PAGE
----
Gov. Pat McCrory picks so many winners he should play the ponies.
ALEC, also known as the American Legislative Exchange Council, is composed of at least 300 corporations and 2,000 legislative embers and is funded in part through grants by right-wing organizations, including the Charles G. Koch Foundation.
Corporate members pay as much as $25,000 a year to belong to ALEC, with additional fees assessed if the members sit on one of the nine task forces. Legislators pay just $50 annually, according to the watchdog group, ALEC Exposed.
ALEC advances its agenda through “model bills,” legislation crafted by business interests and their lawmaker allies that are then introduced in multiple states.
Previous bills include opposing EPA regulation of greenhouse gases, legalizing fracking, privatizing education, fighting against public health care and bans on semi-automatic firearms.
Until last year, Steen had represented Rowan County in the N.C. House of Representatives for four terms. He had higher aspirations for Congress that were quickly dashed when he placed fourth in a five-way race for U.S. House in the Eighth District.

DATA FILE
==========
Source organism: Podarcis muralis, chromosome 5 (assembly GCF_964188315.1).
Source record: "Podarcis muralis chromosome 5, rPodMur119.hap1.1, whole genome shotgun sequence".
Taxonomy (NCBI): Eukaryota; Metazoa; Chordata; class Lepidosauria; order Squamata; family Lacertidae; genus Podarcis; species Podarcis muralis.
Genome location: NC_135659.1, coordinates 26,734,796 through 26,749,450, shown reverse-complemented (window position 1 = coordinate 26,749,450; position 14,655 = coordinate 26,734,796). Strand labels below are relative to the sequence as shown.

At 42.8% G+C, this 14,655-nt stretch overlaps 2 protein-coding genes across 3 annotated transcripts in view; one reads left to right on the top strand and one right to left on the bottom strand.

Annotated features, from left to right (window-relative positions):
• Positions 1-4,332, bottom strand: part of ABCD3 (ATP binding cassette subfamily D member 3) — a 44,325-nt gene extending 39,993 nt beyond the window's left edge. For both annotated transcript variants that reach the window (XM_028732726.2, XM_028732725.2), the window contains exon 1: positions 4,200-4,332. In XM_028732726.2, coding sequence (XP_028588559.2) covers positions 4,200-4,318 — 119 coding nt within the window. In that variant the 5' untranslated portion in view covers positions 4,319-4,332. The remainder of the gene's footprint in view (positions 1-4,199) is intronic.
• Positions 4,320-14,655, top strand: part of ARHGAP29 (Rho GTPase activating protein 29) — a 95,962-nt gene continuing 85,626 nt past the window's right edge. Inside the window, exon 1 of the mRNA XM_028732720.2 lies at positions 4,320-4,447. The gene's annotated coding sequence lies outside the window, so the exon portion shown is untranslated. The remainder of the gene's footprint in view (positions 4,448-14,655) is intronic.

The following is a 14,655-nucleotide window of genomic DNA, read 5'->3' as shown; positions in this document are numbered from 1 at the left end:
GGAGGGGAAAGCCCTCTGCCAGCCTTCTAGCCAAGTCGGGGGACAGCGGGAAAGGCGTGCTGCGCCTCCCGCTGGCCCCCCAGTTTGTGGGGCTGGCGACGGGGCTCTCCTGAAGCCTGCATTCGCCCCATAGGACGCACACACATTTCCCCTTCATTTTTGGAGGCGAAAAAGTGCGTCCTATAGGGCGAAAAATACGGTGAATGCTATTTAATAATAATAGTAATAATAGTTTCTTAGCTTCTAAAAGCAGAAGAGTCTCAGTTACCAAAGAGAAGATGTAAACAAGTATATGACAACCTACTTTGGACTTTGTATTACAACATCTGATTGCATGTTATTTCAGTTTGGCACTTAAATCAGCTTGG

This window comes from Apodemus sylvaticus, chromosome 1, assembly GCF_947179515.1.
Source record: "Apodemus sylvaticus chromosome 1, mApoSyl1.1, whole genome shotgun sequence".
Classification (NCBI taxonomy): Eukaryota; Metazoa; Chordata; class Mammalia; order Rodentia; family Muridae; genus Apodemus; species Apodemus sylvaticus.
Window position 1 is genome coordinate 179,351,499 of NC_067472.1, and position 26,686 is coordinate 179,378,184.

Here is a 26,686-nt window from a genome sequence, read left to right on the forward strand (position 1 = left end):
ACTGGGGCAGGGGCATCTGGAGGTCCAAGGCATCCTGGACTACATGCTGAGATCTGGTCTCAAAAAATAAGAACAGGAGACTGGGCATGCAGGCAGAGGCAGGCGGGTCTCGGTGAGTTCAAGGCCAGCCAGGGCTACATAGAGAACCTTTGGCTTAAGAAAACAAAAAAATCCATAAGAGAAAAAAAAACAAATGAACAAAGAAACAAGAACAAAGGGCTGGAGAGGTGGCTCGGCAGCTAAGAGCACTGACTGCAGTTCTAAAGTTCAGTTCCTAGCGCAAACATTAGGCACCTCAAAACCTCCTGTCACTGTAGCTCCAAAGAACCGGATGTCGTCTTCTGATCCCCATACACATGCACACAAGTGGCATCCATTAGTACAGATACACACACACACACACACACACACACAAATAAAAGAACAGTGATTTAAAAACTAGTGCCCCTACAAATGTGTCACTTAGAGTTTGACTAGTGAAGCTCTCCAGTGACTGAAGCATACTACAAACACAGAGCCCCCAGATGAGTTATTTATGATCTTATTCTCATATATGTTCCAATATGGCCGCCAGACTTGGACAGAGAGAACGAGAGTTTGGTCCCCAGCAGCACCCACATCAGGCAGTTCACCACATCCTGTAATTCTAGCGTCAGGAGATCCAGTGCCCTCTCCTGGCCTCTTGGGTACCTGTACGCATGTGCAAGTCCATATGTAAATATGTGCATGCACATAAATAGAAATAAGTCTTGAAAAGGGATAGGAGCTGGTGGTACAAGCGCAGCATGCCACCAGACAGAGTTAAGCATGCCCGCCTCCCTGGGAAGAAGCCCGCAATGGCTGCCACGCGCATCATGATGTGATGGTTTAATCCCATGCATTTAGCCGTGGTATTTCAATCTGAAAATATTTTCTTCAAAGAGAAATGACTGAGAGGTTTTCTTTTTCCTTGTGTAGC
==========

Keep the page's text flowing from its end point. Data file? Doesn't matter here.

While in the N.C. House, Steen was a primary or co-sponsor on 54 bills, including several that failed: “Protect Health Care Freedom,” which opposed Obamacare; a bill that would have allowed employees to keep loaded firearms in their cars—as long as the cars were locked, and another measure allowing persons with concealed handgun permits to bring a firearm into a restaurant.
Steen also was among the lawmakers behind successful measures such as the Woman’s Right to Know Act, which requires women to view an ultrasound of the fetus and to look at pictures and drawings of fetuses before undergoing an abortion.